Holt reinforces the standard police- procedural conventions of her tersely told novel with an intriguing moral quandary: Kristine and her father, Finn, have separately decided to seek their own lethal vengeance on the rapist who has destroyed Kristine’s life. Holt, a former lawyer who served a short period as Norwegian minister for justice, in 1996-7, crafts the characters in such a way as to elicit the reader’s sympathy for their vigilantism.
At the same time, she raises pertinent questions about Norway’s attitude towards its immigrants – the eight-digit numbers refer to “FKs”, or refugee identification – and how well, or otherwise, the state looks after those in its care.
The early-1990s setting means some of the narrative details are dated, particularly in terms of technology, but even that aspect of the story adds to the sense that Blessed Are Those Who Thirst is a fascinating glimpse into Norwegian life as the country approached a tipping point in its approach to fighting crime.
A honeymooning couple haul aboard a severed arm while fishing for marlin off the Florida Keys, but fans of Carl Hiaasen won't be surprised to learn that said arm is something of a McGuffin. Bad Monkey (Sphere, €24.50) is Hiaasen's 14th adult crime novel, all of which have been characterised by black comedy and a satirical take on the greed of Florida's supposed great and good. Here Hiaasen introduces Andrew Yancy, a police detective who has been busted down to restaurant inspector after obscenely assaulting his lover's husband with a battery-powered vacuum cleaner. Recognising the severed arm as a variation on a time-honoured tourist scam, and scenting an opportunity to get himself reinstated as a police officer, Yancy investigates further.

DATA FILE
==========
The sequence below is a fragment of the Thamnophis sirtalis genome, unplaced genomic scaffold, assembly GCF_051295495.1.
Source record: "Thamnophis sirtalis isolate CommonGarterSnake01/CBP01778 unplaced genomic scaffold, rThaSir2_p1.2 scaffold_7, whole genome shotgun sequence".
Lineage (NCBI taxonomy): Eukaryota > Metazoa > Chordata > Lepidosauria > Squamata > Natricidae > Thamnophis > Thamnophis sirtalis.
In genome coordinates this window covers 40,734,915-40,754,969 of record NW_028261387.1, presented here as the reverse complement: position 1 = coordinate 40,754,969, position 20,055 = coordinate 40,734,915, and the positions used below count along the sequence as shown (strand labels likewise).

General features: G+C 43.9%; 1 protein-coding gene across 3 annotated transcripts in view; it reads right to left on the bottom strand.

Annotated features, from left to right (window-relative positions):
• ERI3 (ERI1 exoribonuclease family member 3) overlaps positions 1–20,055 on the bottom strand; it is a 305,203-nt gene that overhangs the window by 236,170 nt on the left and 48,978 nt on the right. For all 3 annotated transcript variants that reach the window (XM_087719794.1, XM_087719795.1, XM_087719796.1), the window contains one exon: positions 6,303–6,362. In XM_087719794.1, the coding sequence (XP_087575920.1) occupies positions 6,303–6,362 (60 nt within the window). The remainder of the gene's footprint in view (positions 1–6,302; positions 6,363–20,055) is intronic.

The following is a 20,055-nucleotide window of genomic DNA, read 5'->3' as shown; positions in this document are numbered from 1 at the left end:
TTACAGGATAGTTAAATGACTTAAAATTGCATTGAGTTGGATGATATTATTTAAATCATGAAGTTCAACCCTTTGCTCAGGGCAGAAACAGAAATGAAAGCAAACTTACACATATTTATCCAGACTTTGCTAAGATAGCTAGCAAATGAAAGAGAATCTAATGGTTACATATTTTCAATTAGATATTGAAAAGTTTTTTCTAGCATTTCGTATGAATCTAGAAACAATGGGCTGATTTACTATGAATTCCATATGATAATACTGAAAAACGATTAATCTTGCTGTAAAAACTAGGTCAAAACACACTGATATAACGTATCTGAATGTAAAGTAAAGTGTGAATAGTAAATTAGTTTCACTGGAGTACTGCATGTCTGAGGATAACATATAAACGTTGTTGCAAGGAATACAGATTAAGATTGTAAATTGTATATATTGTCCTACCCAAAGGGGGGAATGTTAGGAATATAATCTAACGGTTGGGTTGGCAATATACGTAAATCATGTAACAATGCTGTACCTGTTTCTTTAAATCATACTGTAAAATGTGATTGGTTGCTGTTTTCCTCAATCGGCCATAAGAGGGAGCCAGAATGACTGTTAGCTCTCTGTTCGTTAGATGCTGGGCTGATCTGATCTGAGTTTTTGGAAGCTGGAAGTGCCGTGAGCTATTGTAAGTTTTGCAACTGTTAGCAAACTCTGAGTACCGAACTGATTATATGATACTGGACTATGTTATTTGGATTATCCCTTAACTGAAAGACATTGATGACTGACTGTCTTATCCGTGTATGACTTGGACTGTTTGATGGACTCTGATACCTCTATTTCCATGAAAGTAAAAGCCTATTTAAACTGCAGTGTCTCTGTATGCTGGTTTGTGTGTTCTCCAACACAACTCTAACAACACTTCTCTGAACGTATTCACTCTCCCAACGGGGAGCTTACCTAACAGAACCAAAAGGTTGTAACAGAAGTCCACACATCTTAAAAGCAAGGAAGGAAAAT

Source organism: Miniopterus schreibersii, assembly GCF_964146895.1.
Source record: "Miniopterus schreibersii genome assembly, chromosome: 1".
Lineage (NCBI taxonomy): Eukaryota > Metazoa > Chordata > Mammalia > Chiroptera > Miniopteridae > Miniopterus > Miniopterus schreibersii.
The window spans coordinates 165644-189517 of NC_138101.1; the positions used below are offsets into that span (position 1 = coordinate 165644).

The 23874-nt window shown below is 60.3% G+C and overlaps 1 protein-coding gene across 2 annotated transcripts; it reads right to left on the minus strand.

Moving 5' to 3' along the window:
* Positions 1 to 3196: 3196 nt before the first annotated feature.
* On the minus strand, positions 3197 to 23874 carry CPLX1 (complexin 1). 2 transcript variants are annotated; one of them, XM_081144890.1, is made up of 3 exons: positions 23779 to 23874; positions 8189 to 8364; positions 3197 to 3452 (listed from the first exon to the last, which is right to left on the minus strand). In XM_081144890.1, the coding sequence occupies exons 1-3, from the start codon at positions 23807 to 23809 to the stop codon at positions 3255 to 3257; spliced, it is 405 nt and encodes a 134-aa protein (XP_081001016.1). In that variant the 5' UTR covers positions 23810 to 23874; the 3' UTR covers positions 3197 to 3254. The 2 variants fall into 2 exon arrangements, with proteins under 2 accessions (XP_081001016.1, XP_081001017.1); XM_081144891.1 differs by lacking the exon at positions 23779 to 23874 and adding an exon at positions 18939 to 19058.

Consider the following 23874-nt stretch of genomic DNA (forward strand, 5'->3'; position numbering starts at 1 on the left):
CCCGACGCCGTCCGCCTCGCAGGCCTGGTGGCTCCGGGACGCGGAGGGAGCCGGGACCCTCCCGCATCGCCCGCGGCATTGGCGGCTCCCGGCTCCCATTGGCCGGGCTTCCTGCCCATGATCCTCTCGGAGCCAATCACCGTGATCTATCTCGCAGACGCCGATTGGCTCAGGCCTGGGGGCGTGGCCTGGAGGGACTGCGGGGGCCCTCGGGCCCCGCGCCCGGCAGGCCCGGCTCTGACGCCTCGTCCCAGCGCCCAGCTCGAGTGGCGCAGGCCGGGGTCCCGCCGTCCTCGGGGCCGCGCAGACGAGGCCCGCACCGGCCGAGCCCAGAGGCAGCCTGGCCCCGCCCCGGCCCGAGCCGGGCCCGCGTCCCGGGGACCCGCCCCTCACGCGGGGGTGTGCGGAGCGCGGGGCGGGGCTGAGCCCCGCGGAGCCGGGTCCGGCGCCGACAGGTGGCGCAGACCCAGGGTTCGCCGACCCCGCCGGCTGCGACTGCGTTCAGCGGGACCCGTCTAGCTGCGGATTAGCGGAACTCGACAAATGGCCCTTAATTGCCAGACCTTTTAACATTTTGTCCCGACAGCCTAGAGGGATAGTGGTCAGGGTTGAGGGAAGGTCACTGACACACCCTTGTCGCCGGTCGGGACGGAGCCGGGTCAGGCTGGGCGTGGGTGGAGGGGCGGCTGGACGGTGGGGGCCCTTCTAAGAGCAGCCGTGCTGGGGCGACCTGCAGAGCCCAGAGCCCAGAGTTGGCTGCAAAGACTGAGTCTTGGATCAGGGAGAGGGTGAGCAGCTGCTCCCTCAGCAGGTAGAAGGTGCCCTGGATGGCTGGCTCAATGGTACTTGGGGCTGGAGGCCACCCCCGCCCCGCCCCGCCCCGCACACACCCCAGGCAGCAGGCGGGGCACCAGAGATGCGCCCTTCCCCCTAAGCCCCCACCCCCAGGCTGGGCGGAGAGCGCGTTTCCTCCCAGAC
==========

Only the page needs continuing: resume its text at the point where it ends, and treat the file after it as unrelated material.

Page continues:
That Yancy’s inquiries yield evidence of wholesale corruption, murder and environmental damage is a given, as Hiaasen’s narrative blueprint has long since been established. It’s also the case that, apart from Yancy and his love interest, Dr Rosa Campesino, the cast of characters are as preposterously vain, deluded, stupid and avaricious as the supporting players in a Hiaasen novel tend to be, even if the author has reined in the wackier aspects of his characterisations for this outing. The result is a novel that is arguably his most straightforward crime title to date.
Hiaasen may still employ more in the way of slapstick and belly laughs than does Elmore Leonard, his fellow laureate of Florida’s criminal classes, but his novels are no less serious in the way they amplify the grotesque aspects of everyday criminality in order to cut to the heart of human nature.
Declan Burke is an author and journalist. His current novel, Slaughter's Hound , published by Liberties Press, is shortlisted for the Goldsboro Award.